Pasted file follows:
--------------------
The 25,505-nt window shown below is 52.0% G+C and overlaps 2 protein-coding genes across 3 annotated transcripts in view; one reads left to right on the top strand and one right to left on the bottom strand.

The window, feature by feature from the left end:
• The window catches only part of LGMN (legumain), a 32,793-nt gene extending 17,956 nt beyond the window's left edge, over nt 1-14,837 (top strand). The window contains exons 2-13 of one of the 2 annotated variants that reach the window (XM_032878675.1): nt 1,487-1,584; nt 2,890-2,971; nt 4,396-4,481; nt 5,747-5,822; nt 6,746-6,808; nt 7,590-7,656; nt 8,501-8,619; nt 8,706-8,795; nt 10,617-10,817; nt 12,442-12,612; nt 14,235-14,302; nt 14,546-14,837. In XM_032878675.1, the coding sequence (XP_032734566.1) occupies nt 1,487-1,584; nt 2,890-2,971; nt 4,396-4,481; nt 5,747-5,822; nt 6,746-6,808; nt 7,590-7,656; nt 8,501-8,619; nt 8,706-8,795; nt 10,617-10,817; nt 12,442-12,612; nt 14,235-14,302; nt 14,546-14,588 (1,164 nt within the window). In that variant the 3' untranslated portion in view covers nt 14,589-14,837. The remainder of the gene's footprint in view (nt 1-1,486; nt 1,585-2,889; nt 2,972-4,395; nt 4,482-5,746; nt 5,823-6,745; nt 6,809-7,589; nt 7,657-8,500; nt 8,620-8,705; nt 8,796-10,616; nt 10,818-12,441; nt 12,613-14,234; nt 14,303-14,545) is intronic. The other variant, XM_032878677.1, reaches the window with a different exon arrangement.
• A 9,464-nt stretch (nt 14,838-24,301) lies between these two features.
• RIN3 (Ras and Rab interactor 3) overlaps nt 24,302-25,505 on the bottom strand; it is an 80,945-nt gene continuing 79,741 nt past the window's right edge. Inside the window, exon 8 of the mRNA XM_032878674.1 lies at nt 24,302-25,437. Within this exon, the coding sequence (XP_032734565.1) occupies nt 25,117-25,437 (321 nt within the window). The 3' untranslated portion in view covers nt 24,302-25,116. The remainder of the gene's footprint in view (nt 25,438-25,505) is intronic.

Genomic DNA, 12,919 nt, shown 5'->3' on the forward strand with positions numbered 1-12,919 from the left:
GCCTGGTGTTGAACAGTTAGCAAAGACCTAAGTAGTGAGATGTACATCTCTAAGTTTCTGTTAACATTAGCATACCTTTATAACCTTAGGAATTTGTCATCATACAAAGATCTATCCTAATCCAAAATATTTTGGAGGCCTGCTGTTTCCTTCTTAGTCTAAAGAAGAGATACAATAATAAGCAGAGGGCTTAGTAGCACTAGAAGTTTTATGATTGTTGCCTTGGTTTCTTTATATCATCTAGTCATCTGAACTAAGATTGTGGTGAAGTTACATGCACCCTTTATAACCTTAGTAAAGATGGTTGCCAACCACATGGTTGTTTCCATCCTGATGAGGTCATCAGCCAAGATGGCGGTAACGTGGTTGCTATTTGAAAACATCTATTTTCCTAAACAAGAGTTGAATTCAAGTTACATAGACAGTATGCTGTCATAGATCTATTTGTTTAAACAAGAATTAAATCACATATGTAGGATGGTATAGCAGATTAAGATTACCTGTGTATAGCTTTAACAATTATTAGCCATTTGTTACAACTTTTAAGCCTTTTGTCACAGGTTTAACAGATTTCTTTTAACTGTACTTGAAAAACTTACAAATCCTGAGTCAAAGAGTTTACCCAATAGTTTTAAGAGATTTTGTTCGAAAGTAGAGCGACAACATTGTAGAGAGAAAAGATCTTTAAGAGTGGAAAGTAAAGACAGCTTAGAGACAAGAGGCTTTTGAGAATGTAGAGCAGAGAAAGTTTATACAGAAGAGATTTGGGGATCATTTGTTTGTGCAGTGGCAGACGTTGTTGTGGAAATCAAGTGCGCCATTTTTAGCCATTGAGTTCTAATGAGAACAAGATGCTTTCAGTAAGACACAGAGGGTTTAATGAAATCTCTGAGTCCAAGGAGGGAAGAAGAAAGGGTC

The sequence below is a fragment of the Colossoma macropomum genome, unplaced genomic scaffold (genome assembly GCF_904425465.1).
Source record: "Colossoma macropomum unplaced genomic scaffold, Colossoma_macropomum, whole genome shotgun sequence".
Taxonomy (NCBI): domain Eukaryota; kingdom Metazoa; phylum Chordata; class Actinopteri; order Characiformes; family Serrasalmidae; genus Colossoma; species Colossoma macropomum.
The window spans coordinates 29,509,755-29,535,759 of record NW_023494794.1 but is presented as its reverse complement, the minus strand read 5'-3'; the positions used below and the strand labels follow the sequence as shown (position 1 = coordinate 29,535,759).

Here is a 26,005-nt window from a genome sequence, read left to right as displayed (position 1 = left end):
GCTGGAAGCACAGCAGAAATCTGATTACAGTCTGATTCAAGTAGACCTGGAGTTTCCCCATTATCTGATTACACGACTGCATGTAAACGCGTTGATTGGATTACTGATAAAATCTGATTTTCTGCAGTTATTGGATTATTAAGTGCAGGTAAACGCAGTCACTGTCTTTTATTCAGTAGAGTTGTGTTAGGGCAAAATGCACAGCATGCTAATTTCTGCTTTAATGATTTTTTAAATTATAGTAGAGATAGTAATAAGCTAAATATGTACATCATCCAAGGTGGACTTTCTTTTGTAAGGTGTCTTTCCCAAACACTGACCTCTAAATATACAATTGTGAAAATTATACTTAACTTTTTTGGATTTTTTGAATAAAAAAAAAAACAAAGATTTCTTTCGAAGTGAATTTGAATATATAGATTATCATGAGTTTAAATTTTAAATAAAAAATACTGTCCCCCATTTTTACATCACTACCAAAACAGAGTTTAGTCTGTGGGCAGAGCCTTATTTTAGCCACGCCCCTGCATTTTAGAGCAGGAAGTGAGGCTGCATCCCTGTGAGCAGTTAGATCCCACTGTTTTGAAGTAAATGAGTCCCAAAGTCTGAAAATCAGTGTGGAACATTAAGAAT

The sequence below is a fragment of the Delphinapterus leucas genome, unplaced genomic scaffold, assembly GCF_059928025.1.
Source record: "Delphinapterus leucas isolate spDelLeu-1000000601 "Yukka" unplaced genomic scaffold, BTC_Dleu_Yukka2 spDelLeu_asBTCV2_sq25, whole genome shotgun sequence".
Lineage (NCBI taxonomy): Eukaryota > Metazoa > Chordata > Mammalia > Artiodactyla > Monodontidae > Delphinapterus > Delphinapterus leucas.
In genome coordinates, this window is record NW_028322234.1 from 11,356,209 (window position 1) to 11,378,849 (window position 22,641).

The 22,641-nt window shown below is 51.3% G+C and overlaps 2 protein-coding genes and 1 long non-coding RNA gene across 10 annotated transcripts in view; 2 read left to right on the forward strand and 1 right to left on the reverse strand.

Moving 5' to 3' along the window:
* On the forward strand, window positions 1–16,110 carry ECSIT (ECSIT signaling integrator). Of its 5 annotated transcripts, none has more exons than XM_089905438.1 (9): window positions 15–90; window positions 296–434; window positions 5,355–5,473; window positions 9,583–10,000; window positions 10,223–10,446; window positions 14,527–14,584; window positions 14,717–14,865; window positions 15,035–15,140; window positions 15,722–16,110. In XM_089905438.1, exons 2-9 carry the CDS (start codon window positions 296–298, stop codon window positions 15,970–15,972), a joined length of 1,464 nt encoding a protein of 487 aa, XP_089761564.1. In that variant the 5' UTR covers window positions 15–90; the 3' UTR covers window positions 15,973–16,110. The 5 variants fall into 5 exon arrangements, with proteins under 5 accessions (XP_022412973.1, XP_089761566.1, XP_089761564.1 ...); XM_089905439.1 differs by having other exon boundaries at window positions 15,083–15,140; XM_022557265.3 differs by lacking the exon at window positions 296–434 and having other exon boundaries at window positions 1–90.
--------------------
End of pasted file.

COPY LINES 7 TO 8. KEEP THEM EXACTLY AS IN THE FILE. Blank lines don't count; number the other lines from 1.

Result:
GCCTGGTGTTGAACAGTTAGCAAAGACCTAAGTAGTGAGATGTACATCTCTAAGTTTCTGTTAACATTAGCATACCTTTATAACCTTAGGAATTTGTCATCATACAAAGATCTATCCTAATCCAAAATATTTTGGAGGCCTGCTGTTTCCTTCTTAGTCTAAAGAAGAGATACAATAATAAGCAGAGGGCTTAGTAGCACTAGAAGTTTTATGATTGTTGCCTTGGTTTCTTTATATCATCTAGTCATCTGAACTAAGATTGTGGTGAAGTTACATGCACCCTTTATAACCTTAGTAAAGATGGTTGCCAACCACATGGTTGTTTCCATCCTGATGAGGTCATCAGCCAAGATGGCGGTAACGTGGTTGCTATTTGAAAACATCTATTTTCCTAAACAAGAGTTGAATTCAAGTTACATAGACAGTATGCTGTCATAGATCTATTTGTTTAAACAAGAATTAAATCACATATGTAGGATGGTATAGCAGATTAAGATTACCTGTGTATAGCTTTAACAATTATTAGCCATTTGTTACAACTTTTAAGCCTTTTGTCACAGGTTTAACAGATTTCTTTTAACTGTACTTGAAAAACTTACAAATCCTGAGTCAAAGAGTTTACCCAATAGTTTTAAGAGATTTTGTTCGAAAGTAGAGCGACAACATTGTAGAGAGAAAAGATCTTTAAGAGTGGAAAGTAAAGACAGCTTAGAGACAAGAGGCTTTTGAGAATGTAGAGCAGAGAAAGTTTATACAGAAGAGATTTGGGGATCATTTGTTTGTGCAGTGGCAGACGTTGTTGTGGAAATCAAGTGCGCCATTTTTAGCCATTGAGTTCTAATGAGAACAAGATGCTTTCAGTAAGACACAGAGGGTTTAATGAAATCTCTGAGTCCAAGGAGGGAAGAAGAAAGGGTC

The sequence below is a fragment of the Colossoma macropomum genome, unplaced genomic scaffold (genome assembly GCF_904425465.1).